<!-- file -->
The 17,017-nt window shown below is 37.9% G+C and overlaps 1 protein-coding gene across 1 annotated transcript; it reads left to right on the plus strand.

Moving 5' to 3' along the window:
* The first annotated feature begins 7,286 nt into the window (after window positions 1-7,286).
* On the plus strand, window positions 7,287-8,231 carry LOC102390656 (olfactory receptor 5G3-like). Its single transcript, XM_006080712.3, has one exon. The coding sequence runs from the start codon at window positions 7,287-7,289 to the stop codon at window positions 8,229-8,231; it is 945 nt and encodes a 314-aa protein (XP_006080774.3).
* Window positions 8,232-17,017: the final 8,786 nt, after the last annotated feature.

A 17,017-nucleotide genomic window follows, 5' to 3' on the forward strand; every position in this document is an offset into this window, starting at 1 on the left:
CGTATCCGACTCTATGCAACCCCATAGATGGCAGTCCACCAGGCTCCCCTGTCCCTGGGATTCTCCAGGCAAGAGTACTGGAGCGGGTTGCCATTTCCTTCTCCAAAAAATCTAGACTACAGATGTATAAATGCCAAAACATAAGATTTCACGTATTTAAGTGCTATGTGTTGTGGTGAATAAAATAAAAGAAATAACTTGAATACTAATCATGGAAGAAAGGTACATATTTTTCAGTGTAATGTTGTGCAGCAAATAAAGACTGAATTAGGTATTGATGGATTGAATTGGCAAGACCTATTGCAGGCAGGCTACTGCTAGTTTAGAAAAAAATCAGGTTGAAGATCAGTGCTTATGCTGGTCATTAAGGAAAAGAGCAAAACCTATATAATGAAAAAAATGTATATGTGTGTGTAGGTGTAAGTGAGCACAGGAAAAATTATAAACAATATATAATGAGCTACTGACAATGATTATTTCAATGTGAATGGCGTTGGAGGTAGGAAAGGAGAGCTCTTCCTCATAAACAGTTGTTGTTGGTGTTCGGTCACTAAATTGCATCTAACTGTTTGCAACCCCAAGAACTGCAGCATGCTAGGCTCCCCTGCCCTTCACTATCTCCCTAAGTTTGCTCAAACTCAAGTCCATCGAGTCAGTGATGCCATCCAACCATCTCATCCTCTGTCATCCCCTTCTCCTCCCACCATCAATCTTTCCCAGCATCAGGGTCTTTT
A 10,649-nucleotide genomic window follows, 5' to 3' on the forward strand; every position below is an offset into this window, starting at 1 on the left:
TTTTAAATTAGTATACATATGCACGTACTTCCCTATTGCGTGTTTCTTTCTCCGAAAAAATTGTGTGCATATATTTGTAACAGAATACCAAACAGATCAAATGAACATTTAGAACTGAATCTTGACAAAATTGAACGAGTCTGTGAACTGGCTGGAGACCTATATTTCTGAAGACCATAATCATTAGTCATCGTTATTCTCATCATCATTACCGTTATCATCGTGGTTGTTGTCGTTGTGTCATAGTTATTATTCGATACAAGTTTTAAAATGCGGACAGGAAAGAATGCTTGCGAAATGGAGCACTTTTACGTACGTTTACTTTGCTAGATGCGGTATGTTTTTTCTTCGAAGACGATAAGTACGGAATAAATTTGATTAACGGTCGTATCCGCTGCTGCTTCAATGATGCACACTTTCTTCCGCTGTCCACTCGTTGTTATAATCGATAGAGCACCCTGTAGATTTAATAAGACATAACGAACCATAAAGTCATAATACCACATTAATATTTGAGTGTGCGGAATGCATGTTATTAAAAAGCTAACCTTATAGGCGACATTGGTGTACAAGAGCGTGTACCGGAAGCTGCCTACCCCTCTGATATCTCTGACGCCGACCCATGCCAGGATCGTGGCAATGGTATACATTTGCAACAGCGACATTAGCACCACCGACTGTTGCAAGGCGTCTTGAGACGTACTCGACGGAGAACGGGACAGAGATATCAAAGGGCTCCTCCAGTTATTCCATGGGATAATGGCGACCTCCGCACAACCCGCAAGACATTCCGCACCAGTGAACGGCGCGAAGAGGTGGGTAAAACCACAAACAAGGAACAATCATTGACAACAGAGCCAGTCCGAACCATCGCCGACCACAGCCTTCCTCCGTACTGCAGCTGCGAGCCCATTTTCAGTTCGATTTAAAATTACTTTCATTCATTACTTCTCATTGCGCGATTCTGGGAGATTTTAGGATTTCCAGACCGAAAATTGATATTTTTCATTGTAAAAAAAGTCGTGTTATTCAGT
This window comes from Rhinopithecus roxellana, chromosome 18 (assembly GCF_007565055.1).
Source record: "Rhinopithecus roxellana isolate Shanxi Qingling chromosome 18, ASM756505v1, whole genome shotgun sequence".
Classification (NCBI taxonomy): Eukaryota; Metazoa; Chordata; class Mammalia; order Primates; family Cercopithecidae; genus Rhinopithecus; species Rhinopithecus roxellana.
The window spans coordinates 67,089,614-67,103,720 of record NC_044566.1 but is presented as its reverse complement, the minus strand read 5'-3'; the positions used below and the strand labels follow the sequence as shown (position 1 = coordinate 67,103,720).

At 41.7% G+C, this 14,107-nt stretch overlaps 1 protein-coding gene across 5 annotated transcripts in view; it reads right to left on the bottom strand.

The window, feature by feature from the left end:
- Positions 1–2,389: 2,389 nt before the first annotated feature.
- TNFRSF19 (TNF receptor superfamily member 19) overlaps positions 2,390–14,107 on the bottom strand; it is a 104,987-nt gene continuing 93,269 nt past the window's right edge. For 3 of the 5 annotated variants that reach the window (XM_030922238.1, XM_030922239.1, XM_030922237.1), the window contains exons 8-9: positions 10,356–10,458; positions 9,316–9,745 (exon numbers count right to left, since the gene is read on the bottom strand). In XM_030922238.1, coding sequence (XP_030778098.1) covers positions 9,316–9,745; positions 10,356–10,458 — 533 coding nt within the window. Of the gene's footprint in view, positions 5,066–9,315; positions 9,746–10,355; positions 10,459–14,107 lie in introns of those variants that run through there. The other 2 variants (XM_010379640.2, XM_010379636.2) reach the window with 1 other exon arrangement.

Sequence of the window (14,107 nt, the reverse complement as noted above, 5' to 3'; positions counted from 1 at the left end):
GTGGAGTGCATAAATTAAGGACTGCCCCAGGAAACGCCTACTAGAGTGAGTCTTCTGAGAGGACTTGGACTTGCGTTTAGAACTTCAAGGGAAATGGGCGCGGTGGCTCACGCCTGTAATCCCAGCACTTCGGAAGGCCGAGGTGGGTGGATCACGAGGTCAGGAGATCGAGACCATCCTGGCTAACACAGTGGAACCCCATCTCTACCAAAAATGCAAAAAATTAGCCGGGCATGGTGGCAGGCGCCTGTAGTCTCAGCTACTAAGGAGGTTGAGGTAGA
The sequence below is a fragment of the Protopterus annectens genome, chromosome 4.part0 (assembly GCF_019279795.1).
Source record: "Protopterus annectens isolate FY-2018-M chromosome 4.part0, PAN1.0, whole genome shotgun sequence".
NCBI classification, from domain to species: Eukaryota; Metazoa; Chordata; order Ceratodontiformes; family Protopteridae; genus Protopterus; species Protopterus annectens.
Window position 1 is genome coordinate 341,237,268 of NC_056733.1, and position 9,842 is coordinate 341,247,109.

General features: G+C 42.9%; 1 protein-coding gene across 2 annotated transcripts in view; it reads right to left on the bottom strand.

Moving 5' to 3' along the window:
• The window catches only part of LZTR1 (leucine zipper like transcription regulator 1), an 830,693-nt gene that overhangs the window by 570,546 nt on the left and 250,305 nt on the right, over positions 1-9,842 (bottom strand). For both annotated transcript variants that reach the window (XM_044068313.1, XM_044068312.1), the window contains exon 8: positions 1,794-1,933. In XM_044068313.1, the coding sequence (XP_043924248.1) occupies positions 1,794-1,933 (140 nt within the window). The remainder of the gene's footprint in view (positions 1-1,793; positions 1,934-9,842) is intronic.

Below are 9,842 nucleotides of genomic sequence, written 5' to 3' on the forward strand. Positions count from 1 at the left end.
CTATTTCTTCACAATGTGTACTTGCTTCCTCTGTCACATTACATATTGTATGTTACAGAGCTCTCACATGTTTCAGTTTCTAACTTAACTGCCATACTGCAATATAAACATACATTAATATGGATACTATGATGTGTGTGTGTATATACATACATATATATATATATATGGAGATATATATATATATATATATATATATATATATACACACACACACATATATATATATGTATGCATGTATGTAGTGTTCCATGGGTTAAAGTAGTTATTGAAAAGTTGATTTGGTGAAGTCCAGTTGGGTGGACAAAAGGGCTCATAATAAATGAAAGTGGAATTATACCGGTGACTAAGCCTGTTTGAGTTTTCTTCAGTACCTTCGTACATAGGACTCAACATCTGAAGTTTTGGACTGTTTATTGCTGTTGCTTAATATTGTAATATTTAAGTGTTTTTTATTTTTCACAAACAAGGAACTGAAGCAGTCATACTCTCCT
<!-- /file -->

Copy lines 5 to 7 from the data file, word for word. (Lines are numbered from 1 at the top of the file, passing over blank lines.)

* Window positions 8,232-17,017: the final 8,786 nt, after the last annotated feature.

A 17,017-nucleotide genomic window follows, 5' to 3' on the forward strand; every position in this document is an offset into this window, starting at 1 on the left:
CGTATCCGACTCTATGCAACCCCATAGATGGCAGTCCACCAGGCTCCCCTGTCCCTGGGATTCTCCAGGCAAGAGTACTGGAGCGGGTTGCCATTTCCTTCTCCAAAAAATCTAGACTACAGATGTATAAATGCCAAAACATAAGATTTCACGTATTTAAGTGCTATGTGTTGTGGTGAATAAAATAAAAGAAATAACTTGAATACTAATCATGGAAGAAAGGTACATATTTTTCAGTGTAATGTTGTGCAGCAAATAAAGACTGAATTAGGTATTGATGGATTGAATTGGCAAGACCTATTGCAGGCAGGCTACTGCTAGTTTAGAAAAAAATCAGGTTGAAGATCAGTGCTTATGCTGGTCATTAAGGAAAAGAGCAAAACCTATATAATGAAAAAAATGTATATGTGTGTGTAGGTGTAAGTGAGCACAGGAAAAATTATAAACAATATATAATGAGCTACTGACAATGATTATTTCAATGTGAATGGCGTTGGAGGTAGGAAAGGAGAGCTCTTCCTCATAAACAGTTGTTGTTGGTGTTCGGTCACTAAATTGCATCTAACTGTTTGCAACCCCAAGAACTGCAGCATGCTAGGCTCCCCTGCCCTTCACTATCTCCCTAAGTTTGCTCAAACTCAAGTCCATCGAGTCAGTGATGCCATCCAACCATCTCATCCTCTGTCATCCCCTTCTCCTCCCACCATCAATCTTTCCCAGCATCAGGGTCTTTT